Unfortunately for taxpayers, whatever agreement Congress reaches, it is unlikely to get us any closer to finding a long-term solution to our fiscal problems.
In the last 30 years, the U.S. has raised the debt ceiling 42 times, including 18 times under President Ronald Reagan, four under President Bill Clinton, and seven under President George W. Bush.
Most recently, Congress raised the debt limit for the fifth time during President Obama's tenure in the White House, to $16.69 trillion, $305 billion above the previous statutory limit.
The current level is exponentially greater than when it first reached $1 trillion about 30 years ago. In other words, over-spending is a bipartisan problem.
We can expect this trend to continue and even to accelerate. The explosion of spending on Medicare, Social Security, Medicaid and Obamacare will drive the debt to unprecedented levels and require much more borrowing authority than Treasury currently has.
According to the Congressional Budget Office, U.S. debt could jump to 200 percent of GDP by 2037. In theory, this should signal to lawmakers that they have a serious spending problem that needs to be addressed immediately by reforming the main drivers of our future debt.
Sadly, when it comes to over-spending there are very few adults in Congress. For instance, this year, GOP lawmakers have mostly dropped the ball on the fight against federal spending.
In fact, many of them have clearly shifted their focus from cutting spending to restoring defense spending cuts implemented as part the so-called sequester earlier this year.
The House-passed Ryan budget, for example, would exempt defense entirely from the sequestration cuts (it claims to find “savings” elsewhere in non-defense spending).
Even the most libertarian budget in Congress, that of Sen. Rand Paul, R-Ky., reverses these cuts. And, of course, the recent debate over whether or not the U.S. should intervene in Syria has been used by some congressional Republicans to renew their efforts to repeal the sequester and jack up defense spending.
In addition, last week, House Republicans released a proposal for negotiating an increase in the debt limit that shows no real sign they’re serious about addressing the nation’s fiscal mess.
Many of the items in the proposal have nothing to do with spending levels or debt, and the list itself seems like a hodgepodge of ideas thrown together at the last minute.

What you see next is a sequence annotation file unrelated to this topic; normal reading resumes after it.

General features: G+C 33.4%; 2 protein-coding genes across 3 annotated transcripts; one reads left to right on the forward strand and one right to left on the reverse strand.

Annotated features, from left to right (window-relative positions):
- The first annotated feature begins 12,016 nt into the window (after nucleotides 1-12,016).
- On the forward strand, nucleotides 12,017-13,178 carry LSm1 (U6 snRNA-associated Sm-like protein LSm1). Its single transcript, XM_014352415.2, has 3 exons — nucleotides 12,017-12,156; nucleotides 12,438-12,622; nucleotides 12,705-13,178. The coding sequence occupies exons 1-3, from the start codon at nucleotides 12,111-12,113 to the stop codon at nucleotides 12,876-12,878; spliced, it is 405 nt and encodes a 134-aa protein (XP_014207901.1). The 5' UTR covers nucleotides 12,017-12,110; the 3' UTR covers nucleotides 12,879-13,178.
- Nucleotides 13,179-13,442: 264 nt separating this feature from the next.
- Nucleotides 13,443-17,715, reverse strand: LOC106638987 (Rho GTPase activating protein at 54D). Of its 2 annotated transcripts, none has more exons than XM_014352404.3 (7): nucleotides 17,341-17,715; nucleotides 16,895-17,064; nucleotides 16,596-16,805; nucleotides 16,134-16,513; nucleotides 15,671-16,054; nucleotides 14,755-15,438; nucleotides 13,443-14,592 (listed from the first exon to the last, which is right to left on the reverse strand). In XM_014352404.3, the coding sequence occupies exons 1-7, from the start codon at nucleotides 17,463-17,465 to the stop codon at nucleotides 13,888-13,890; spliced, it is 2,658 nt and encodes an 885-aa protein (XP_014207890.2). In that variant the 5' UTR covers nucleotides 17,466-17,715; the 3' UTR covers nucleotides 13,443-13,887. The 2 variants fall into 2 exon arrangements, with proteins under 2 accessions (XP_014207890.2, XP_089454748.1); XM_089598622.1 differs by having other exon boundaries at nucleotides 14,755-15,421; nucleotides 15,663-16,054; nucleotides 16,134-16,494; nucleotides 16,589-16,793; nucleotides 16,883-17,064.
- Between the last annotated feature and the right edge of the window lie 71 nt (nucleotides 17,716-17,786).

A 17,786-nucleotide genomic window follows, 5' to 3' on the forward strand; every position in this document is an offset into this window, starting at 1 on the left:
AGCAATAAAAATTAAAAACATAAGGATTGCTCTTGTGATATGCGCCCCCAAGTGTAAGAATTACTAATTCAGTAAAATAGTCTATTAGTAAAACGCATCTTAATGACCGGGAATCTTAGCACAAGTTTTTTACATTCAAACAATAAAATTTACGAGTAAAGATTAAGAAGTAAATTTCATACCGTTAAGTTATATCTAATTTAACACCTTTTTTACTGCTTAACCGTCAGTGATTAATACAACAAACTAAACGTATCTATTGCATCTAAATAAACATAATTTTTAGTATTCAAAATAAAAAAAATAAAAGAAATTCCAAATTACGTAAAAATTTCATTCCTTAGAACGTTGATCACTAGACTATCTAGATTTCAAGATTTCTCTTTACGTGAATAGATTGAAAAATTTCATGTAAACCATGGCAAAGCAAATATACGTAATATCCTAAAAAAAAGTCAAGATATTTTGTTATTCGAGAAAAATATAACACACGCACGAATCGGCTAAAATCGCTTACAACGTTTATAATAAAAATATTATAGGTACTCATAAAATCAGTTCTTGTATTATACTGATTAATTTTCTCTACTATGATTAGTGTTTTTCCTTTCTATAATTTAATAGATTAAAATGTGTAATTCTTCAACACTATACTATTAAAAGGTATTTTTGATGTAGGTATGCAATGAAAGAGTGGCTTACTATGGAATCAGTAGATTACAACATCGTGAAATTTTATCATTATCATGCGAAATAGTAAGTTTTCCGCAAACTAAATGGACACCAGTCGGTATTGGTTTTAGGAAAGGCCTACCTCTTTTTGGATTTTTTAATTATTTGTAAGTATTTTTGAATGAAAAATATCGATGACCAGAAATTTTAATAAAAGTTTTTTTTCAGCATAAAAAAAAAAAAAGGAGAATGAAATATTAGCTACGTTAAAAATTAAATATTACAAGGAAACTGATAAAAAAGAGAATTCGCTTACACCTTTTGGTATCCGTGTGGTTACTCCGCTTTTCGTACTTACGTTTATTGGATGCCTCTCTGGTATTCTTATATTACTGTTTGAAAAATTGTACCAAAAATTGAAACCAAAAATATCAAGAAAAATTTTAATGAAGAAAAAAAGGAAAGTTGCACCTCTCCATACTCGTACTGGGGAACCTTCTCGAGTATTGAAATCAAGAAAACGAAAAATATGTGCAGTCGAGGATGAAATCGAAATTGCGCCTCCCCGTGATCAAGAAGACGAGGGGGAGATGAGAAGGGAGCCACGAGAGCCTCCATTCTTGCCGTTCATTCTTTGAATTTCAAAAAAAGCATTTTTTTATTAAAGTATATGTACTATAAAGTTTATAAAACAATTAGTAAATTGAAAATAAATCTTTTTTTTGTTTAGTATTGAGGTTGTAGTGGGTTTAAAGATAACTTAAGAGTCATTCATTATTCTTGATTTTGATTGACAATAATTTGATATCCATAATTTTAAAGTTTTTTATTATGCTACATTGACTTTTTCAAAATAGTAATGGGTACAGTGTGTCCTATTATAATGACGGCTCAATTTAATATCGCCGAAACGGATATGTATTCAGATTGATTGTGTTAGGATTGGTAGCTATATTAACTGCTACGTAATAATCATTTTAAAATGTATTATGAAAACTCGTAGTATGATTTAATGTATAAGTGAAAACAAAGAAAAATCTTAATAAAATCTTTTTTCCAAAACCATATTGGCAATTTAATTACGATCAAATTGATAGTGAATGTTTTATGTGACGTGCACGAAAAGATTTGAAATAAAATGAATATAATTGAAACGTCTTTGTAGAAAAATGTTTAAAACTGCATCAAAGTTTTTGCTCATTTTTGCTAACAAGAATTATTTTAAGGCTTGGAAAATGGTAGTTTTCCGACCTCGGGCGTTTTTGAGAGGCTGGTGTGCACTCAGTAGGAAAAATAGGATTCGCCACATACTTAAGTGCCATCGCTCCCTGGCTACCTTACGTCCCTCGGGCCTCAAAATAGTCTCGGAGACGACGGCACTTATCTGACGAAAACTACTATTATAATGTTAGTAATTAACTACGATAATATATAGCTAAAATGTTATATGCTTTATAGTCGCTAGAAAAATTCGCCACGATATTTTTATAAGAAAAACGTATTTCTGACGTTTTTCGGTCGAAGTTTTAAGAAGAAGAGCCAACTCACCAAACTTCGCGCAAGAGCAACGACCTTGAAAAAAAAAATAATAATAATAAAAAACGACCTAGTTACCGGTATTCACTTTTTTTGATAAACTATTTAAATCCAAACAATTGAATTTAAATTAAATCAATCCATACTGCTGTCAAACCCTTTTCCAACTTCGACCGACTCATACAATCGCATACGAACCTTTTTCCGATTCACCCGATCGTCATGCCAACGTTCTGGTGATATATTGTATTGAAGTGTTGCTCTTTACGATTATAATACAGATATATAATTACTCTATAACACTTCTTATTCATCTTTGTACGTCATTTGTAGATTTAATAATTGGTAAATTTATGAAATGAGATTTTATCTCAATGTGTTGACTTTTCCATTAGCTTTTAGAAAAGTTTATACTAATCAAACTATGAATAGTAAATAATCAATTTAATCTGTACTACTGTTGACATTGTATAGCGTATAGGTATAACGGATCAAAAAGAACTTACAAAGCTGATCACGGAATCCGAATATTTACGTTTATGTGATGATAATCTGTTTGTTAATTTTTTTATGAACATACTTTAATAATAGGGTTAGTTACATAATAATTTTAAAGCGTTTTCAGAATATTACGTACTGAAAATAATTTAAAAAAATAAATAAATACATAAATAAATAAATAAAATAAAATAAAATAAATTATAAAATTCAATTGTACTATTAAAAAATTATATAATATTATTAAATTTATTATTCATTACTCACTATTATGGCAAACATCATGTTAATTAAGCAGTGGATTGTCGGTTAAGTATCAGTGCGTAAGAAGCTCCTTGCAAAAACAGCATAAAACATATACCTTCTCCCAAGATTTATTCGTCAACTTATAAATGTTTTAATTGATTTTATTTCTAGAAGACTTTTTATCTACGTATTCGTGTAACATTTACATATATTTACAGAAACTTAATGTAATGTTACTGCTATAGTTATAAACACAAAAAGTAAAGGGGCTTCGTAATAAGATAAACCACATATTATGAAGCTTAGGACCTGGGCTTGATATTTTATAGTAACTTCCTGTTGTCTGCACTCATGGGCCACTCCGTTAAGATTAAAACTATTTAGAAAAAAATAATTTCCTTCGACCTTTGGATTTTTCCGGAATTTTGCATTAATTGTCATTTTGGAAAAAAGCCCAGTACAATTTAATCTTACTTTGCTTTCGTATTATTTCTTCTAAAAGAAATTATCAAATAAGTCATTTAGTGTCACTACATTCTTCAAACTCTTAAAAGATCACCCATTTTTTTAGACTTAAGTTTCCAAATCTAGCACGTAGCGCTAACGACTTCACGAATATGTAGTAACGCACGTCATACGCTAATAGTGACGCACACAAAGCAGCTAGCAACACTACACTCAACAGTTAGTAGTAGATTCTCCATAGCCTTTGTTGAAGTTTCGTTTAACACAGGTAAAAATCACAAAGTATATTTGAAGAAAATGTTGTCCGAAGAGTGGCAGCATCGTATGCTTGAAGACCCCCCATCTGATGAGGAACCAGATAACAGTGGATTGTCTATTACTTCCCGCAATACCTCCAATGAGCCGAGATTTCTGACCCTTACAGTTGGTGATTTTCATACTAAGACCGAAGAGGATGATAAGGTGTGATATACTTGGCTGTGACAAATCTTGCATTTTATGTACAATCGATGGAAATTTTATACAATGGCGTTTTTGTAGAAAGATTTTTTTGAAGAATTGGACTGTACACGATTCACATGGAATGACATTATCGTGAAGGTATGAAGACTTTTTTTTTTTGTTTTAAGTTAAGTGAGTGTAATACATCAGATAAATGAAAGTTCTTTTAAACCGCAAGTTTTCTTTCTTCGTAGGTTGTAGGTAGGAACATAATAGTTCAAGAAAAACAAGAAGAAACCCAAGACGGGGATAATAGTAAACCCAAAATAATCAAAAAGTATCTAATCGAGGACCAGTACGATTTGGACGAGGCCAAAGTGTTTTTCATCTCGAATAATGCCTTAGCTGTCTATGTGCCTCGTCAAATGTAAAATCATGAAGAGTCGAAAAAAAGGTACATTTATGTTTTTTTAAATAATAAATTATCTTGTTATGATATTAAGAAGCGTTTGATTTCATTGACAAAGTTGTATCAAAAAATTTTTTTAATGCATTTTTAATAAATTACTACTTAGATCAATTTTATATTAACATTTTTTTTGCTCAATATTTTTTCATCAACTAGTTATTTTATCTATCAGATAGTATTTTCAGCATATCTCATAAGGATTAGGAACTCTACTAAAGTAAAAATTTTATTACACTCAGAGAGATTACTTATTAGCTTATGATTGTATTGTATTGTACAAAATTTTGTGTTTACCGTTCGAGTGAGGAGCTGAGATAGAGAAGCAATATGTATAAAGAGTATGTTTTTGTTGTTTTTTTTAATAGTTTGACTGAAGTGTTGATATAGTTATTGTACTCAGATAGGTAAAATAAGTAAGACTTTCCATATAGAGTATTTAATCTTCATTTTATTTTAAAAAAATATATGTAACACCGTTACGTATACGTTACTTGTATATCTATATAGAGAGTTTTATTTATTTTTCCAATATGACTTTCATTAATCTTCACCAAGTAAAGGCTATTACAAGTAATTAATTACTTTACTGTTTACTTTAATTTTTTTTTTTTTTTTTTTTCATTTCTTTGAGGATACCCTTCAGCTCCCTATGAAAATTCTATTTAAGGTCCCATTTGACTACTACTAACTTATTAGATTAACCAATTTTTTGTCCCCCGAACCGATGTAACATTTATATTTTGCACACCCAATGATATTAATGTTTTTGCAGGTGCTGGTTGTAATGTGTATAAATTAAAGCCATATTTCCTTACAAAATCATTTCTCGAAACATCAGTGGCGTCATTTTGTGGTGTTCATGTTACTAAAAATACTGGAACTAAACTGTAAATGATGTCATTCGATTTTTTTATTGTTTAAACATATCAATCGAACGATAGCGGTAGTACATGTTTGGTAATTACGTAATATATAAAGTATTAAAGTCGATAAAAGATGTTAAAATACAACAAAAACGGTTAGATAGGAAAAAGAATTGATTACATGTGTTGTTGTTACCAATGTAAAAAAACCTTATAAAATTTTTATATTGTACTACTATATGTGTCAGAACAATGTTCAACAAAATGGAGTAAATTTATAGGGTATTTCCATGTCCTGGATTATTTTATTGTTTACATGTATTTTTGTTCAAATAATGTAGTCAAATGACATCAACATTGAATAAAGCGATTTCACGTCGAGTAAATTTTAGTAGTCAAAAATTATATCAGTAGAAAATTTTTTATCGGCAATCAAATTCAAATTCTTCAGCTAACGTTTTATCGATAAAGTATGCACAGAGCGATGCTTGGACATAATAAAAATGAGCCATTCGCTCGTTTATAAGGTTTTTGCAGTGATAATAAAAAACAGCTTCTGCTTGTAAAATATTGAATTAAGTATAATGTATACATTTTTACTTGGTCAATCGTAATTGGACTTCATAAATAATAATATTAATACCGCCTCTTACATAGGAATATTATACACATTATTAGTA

While the proposal does include some fine policy ideas on the spending front, such as delaying Obamacare for a year and means-testing Medicare, alongside a short list of other health-care savings, it won’t be enough to put us back on a sustainable fiscal path.
Besides, I suspect there is a serious risk that any actual “savings” Republicans get will be used to cancel the defense cuts, and possibly the sequester in other areas as well.
A federal default has to be avoided and the debt ceiling will have to be raised. However, Republicans should use the debt-ceiling debate as an opportunity to educate the public about the country’s debt problem and explain what it would take for them to fix it.
Their half-baked proposal doesn’t do that, nor will it give them much credibility on the fiscal-responsibility front. It is time to change direction and propose a plan that goes beyond empty demands to defund Obamacare and offers real entitlement reforms (not the kind of minor “reforms” that both sides tend to favor).
Also, they should insist that the reforms be implemented immediately (even if near-term reforms are modest), not a decade from now.
As important, the savings from proposed entitlement reforms should be applied to slowing growth of entitlement spending, not to get out of the defense sequester cuts.
Neither side will get everything they ask for in such a budget deal. But that doesn't excuse either side from ignoring the most serious budget crises that loom in our future by continuing to choose gimmicks and Band-Aid policies instead of fundamental spending reforms.VERONIQUE DE RUGY, a Washington Examiner columnist, is a senior research fellow of the Mercatus Center at George Mason University.